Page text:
Most magic tricks require a fairly sophisticated understanding of how humans perceive the world. To fall for a trick, people have to see things they perceive as important and ignore things that are actually important. Understanding why magic works can tell us important things about how humans direct their attention and form expectations.
At some point, behavioral scientists realized they could take this idea and apply it to animals. If animals are also fooled by magic tricks, we can identify where our cognitive skills overlap. If the trick fails, we can identify points where our understandings of the world diverge. Unsurprisingly, most early experiments were done with other primates, as they would likely have a lot of overlap with us. But a new study attempts magic with birds and finds that many tricks just don’t work with them.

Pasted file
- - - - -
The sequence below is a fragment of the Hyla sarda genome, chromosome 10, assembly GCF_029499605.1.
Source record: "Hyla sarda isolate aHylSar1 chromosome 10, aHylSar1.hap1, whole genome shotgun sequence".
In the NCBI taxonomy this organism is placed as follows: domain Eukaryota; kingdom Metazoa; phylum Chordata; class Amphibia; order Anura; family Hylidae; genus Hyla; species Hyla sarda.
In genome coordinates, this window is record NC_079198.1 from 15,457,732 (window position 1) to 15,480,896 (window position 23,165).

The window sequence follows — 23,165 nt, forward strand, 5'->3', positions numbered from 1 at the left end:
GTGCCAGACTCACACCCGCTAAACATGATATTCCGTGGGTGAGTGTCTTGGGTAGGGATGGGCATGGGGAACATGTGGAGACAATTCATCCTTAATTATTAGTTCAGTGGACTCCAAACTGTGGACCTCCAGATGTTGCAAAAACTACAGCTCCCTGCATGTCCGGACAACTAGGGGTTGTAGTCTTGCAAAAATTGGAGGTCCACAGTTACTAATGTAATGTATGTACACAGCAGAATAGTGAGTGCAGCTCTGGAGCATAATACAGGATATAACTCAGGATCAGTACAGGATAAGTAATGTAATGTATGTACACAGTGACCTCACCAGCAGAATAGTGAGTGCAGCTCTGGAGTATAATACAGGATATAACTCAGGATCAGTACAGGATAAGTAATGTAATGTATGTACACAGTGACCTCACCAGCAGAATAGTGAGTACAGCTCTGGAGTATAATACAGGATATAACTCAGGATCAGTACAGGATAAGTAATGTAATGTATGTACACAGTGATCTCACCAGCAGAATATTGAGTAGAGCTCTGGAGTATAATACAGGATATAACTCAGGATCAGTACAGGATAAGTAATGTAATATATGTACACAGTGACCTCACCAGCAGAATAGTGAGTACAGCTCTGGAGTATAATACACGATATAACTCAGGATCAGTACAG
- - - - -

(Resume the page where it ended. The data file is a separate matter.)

Not easily fooled
The birds in the study were Eurasian jays, who are part of a family (corvids) known to be unusually intelligent. Many species of jays cache food (if you’ve ever found that oak trees have been seeded in your flower pots, jays are probably why) and often engage in elaborate deceptions to keep their fellow jays from stealing their caches. So it’s not a stretch to think that magic might be something birds could comprehend.